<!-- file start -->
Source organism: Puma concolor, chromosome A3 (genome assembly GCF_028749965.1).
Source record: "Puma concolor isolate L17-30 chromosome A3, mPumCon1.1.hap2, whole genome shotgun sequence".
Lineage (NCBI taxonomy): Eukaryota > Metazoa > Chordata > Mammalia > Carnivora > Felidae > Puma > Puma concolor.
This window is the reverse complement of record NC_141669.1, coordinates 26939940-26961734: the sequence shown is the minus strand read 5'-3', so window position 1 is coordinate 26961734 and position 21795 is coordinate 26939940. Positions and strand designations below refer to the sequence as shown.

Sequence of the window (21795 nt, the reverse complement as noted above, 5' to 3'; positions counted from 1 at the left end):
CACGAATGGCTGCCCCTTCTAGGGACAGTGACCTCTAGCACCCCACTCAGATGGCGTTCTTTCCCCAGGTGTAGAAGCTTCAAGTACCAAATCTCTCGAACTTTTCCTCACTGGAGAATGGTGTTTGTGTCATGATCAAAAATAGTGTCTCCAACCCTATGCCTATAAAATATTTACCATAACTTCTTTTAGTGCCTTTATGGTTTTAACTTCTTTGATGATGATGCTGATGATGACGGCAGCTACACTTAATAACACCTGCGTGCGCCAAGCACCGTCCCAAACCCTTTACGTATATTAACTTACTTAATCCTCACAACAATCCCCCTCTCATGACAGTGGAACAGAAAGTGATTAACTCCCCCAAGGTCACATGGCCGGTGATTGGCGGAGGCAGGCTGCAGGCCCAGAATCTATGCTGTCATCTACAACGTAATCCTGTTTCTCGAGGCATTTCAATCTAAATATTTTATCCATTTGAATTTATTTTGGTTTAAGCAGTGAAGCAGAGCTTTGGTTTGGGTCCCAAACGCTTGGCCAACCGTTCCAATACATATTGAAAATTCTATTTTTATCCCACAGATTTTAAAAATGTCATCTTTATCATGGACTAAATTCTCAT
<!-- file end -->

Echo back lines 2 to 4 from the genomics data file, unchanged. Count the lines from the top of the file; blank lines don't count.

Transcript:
Source record: "Puma concolor isolate L17-30 chromosome A3, mPumCon1.1.hap2, whole genome shotgun sequence".
Lineage (NCBI taxonomy): Eukaryota > Metazoa > Chordata > Mammalia > Carnivora > Felidae > Puma > Puma concolor.
This window is the reverse complement of record NC_141669.1, coordinates 26939940-26961734: the sequence shown is the minus strand read 5'-3', so window position 1 is coordinate 26961734 and position 21795 is coordinate 26939940. Positions and strand designations below refer to the sequence as shown.